If you have been introduced to a delightful animal character named Peter Rabbit in the works of both Beatrix Potter and Thornton Burgess, you may have wondered which author named him. It is a sticky and confusing question, sometimes raised with the suggestion of copyright infringement. Here’s what my research for Nature’s Ambassador showed:
In his autobiography Thornton Burgess clearly and unmistakably identifies Beatrix Potter as first to use the name Peter Rabbit when she self-published The Tale of Peter Rabbit in 1901. Its instant success led Frederick Warne & Company to publish her charming little book in England. Her popularity spread across the Atlantic, but because Warne did not properly secure a U.S. copyright, both authorized and unauthorized versions appeared. Like countless other parents, Thornton Burgess read the captivating story of a naughty bunny to his young son Thornton W. Burgess III, for whom all rabbits soon became Peter.
In 1910, nine years after Beatrix Potter’s book came out, Thornton Burgess’ first children’s book, Old Mother West Wind, was published by Little, Brown & Company. It introduced an American rabbit that Burgess, then a hard-working journalist, had named Peter to please his three-year-old son whose mother had died the day he was born.
Both The Tale of Peter Rabbit and Old Mother West Wind became children’s classics, but neither had been composed as a literary effort. Beatrix Potter wrote and illustrated her Peter Rabbit story to comfort a sick child. Burgess wrote the chapters of Old Mother West Wind as bedtime stories sent to Thornton who was away from home visiting relatives for a month. The headstrong English Peter Rabbit was a central Potter character from the beginning, but the naïve and inquisitive American bunny did not get his own book until 1914. Burgess’ character lived in the wild in a credibly depicted ecosystem with other mammals, birds, amphibians and reptiles. He and his friends and neighbors Jimmy Skunk, Grandfather Frog, Reddy Fox, and Sammy Jay, among dozens of other creatures, were presumably quite unfamiliar with hot chamomile tea.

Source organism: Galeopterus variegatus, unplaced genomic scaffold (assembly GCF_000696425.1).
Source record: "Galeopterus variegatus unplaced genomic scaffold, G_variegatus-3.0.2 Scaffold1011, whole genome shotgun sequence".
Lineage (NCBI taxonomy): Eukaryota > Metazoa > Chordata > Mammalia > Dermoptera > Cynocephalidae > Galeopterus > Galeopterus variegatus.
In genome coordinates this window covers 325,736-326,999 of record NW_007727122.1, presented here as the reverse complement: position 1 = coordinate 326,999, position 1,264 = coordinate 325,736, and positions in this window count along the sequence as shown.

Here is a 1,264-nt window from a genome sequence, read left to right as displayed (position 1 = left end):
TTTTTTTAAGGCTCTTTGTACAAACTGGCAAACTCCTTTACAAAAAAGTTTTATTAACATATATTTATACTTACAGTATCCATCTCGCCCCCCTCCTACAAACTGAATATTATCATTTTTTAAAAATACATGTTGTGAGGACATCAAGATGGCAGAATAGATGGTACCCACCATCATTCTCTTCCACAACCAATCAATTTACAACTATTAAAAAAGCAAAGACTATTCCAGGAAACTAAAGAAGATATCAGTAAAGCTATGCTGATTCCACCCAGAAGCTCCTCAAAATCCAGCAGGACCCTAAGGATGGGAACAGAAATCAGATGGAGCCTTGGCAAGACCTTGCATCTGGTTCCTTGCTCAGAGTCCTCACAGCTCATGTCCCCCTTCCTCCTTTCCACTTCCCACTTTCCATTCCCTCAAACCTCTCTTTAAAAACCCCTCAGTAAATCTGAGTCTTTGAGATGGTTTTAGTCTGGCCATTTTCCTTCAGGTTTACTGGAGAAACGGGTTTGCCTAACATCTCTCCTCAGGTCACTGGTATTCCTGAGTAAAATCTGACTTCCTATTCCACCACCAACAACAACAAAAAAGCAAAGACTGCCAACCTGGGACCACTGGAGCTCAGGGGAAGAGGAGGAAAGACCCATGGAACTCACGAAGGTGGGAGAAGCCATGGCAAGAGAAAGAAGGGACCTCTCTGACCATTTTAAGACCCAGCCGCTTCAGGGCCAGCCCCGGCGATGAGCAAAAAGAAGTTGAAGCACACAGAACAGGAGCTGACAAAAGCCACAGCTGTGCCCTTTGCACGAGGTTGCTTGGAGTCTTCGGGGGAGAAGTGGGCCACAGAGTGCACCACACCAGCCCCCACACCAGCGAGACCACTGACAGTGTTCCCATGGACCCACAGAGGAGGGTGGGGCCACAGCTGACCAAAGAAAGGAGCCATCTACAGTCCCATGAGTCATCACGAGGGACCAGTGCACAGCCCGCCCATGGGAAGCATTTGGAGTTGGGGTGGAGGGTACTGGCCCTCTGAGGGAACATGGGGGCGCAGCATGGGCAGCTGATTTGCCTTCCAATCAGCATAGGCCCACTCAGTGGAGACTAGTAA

Did Burgess plagiarize the Potter character? That assessment depends on what standards you apply. According to some children’s literature and library science authorities, such borrowed usage is unacceptable and would be considered plagiarism by today’s publishers. Others, however, note that Burgess borrowed a name, not a character, not an uncommon practice in the early days of children’s literature when Burgess began writing. Incidentally, children’s literature historian David Mitchell says he knows of use of Burgess’ Peter Rabbit in a 1914 school reader. The story of “How Peter Rabbit Ran Away” by R. H. Bowles also mentions “Farmer Brown’s Boy,” another main Burgess character.
Regardless of how you see the issue, one Smithsonian researcher told me that Nature’s Ambassador is one of the few books in which the controversy over Peter Rabbit’s name is discussed in detail. Let me know what you think about the naming of Peter Rabbit!
… A note from my research files:
Suzanne Price, an Oregon bookseller who specializes in children’s books, references the 2012 A Bibliography of Unauthorised American Editions of The Tale of Peter Rabbit in citing 308 instances by 80 publishers of “piracy” of Beatrix Potter’s children’s classic. “Warne (Potter’s authorized UK and US publisher) made some errors in registering the copyright correctly for the US in their New York office,” says Price, “and they were not able to rectify their mistake fast enough. Altemus was first to issue an unauthorized version in 1904. People commonly call these unauthorized versions ‘piracies,’ but they are legal, as Peter Rabbit remained in the public domain.”